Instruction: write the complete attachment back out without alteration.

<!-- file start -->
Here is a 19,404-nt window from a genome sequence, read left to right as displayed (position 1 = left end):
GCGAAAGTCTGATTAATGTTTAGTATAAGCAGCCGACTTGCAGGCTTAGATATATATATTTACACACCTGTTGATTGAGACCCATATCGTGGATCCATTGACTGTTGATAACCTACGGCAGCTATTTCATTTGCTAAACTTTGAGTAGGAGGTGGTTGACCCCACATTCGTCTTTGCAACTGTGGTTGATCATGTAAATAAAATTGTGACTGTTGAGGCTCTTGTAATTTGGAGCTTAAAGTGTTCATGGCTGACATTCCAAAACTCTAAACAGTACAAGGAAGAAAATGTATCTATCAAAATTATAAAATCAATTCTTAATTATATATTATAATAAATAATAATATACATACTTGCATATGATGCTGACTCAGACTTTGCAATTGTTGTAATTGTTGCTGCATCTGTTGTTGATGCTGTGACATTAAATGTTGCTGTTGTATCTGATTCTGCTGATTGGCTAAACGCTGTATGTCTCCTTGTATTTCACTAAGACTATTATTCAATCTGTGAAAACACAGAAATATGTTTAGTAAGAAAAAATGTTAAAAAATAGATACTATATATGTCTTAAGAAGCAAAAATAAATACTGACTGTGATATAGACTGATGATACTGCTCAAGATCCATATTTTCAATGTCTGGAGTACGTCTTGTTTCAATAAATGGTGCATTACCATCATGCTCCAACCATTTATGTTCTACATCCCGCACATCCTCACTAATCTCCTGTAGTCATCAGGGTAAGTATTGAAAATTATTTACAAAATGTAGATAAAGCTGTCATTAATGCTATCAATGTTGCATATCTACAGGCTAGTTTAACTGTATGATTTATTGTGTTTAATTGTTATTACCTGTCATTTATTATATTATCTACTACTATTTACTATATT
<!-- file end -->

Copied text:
Here is a 19,404-nt window from a genome sequence, read left to right as displayed (position 1 = left end):
GCGAAAGTCTGATTAATGTTTAGTATAAGCAGCCGACTTGCAGGCTTAGATATATATATTTACACACCTGTTGATTGAGACCCATATCGTGGATCCATTGACTGTTGATAACCTACGGCAGCTATTTCATTTGCTAAACTTTGAGTAGGAGGTGGTTGACCCCACATTCGTCTTTGCAACTGTGGTTGATCATGTAAATAAAATTGTGACTGTTGAGGCTCTTGTAATTTGGAGCTTAAAGTGTTCATGGCTGACATTCCAAAACTCTAAACAGTACAAGGAAGAAAATGTATCTATCAAAATTATAAAATCAATTCTTAATTATATATTATAATAAATAATAATATACATACTTGCATATGATGCTGACTCAGACTTTGCAATTGTTGTAATTGTTGCTGCATCTGTTGTTGATGCTGTGACATTAAATGTTGCTGTTGTATCTGATTCTGCTGATTGGCTAAACGCTGTATGTCTCCTTGTATTTCACTAAGACTATTATTCAATCTGTGAAAACACAGAAATATGTTTAGTAAGAAAAAATGTTAAAAAATAGATACTATATATGTCTTAAGAAGCAAAAATAAATACTGACTGTGATATAGACTGATGATACTGCTCAAGATCCATATTTTCAATGTCTGGAGTACGTCTTGTTTCAATAAATGGTGCATTACCATCATGCTCCAACCATTTATGTTCTACATCCCGCACATCCTCACTAATCTCCTGTAGTCATCAGGGTAAGTATTGAAAATTATTTACAAAATGTAGATAAAGCTGTCATTAATGCTATCAATGTTGCATATCTACAGGCTAGTTTAACTGTATGATTTATTGTGTTTAATTGTTATTACCTGTCATTTATTATATTATCTACTACTATTTACTATATT